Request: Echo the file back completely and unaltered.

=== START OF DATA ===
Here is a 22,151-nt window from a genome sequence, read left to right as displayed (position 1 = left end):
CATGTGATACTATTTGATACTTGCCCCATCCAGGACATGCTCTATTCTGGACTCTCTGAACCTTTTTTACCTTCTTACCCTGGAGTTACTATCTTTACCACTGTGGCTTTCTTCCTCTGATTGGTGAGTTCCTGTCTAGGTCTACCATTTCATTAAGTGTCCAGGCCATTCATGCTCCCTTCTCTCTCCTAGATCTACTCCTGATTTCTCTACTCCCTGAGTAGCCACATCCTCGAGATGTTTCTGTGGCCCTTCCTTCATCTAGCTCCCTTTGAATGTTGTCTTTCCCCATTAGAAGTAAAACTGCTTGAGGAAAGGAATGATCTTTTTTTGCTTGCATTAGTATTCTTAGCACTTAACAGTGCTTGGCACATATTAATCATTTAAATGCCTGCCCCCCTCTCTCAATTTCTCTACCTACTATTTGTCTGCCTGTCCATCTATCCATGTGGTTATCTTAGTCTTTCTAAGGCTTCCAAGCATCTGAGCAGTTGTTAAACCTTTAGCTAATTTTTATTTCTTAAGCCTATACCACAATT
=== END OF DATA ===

Here is a 22,151-nt window from a genome sequence, read left to right as displayed (position 1 = left end):
CATGTGATACTATTTGATACTTGCCCCATCCAGGACATGCTCTATTCTGGACTCTCTGAACCTTTTTTACCTTCTTACCCTGGAGTTACTATCTTTACCACTGTGGCTTTCTTCCTCTGATTGGTGAGTTCCTGTCTAGGTCTACCATTTCATTAAGTGTCCAGGCCATTCATGCTCCCTTCTCTCTCCTAGATCTACTCCTGATTTCTCTACTCCCTGAGTAGCCACATCCTCGAGATGTTTCTGTGGCCCTTCCTTCATCTAGCTCCCTTTGAATGTTGTCTTTCCCCATTAGAAGTAAAACTGCTTGAGGAAAGGAATGATCTTTTTTTGCTTGCATTAGTATTCTTAGCACTTAACAGTGCTTGGCACATATTAATCATTTAAATGCCTGCCCCCCTCTCTCAATTTCTCTACCTACTATTTGTCTGCCTGTCCATCTATCCATGTGGTTATCTTAGTCTTTCTAAGGCTTCCAAGCATCTGAGCAGTTGTTAAACCTTTAGCTAATTTTTATTTCTTAAGCCTATACCACAATT